Recommended NZ | Guide to Money | Gimme: Competitions - Giveaways

Canterbury DHB to fund whooping cough immunisation

Fuseworks Media
Fuseworks Media

The Canterbury District Health Board (CDHB) has agreed to fund whooping cough (pertussis) immunisation for pregnant women and mothers of newborn infants

Women who are more than 30 weeks' pregnant and mothers up to two weeks after child birth are eligible for the free immunisation.

Canterbury Medical Officer of Health Dr Ramon Pink says Canterbury's current pertussis epidemic warrants expanding the availability of the subsidised pertussis vaccine.

"Babies are most vulnerable to severe outcomes of contracting pertussis. Extending the availability of the free vaccine to women who are between 30 and 36 weeks pregnant and to mothers up to two weeks after childbirth, will result in increased immunity in the newborn infant, as well as in the mother," Ramon says.

CDHB Paediatric Dr Tony Walls says whooping cough is a serious illness in babies.

"The best way for a mother to protect her new baby from whooping cough is to make sure both she and her family have been vaccinated before the baby is born. To protect older babies it is important that they all receive their vaccinations on time," Tony says.

There have been 515 confirmed or probable cases of pertussis in the Canterbury region since August 2011. Twenty-seven babies under one year have had pertussis and of these 15, or 56 percent, have been hospitalised. Two babies have been sent to Starship Hospital for treatment.

Immunisation is the best step people can take to prevent pertussis. Children receive free immunisation against pertussis as part of the National Immunisation Schedule. Ensuring children get their vaccinations on time - at six weeks, three and five months and four and 11 years old - is crucial to controlling the current epidemic, Ramon says.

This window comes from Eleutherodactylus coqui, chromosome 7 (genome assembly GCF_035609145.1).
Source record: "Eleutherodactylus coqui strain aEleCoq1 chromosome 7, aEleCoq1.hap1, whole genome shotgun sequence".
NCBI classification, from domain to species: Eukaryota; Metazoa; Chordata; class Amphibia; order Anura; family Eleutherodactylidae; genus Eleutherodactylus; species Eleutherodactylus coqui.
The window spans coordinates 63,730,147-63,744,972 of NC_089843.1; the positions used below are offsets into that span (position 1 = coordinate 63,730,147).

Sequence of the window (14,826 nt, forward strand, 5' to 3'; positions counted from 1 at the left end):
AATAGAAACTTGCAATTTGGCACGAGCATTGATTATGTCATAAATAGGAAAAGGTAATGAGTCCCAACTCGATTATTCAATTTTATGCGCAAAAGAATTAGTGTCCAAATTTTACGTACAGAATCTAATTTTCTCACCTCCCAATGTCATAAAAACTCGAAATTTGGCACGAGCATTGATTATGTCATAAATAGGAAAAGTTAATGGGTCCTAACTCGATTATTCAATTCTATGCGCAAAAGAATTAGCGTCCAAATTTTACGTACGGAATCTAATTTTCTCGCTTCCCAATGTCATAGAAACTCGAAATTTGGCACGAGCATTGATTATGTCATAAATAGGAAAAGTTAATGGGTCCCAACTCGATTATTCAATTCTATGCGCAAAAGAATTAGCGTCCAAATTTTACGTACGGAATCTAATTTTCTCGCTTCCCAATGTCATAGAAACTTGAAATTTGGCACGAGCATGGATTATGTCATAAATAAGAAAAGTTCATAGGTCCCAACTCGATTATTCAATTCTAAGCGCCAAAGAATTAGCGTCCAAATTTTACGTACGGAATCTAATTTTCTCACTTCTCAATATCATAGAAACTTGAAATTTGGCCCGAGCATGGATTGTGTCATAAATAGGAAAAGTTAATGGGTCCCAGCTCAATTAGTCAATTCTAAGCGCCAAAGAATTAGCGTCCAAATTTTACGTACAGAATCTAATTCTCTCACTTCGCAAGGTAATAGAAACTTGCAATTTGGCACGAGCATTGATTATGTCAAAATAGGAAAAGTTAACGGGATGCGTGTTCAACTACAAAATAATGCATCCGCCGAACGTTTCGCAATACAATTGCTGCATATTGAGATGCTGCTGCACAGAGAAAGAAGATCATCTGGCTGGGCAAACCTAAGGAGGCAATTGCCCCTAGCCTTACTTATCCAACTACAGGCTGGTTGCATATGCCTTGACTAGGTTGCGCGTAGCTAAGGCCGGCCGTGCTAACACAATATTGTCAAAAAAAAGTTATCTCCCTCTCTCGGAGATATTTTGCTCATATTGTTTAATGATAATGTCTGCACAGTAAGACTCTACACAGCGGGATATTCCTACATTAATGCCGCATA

As pertussis immunity wanes with age, a booster vaccination is recommended for households with young babies and at 10 yearly intervals for healthcare and early childhood education workers who work with infants, Ramon says.

The booster vaccination for these groups is not subsidised by the CDHB.

Other steps people can take besides immunisation to help protect their families and themselves include:

Covering coughs and sneezes

Washing and drying hands (20 second washing and 20 second drying) at times throughout the day, particularly before eating and after being around someone who is ill or coughing.

Staying home from school or work if feeling unwell.

Pregnant women should contact their Lead Maternity Carer (LMC) or General Practice team for more information about getting vaccinated for pertussis.

All articles and comments on have been submitted by our community of users. Please notify us if you believe an item on this site breaches our community guidelines.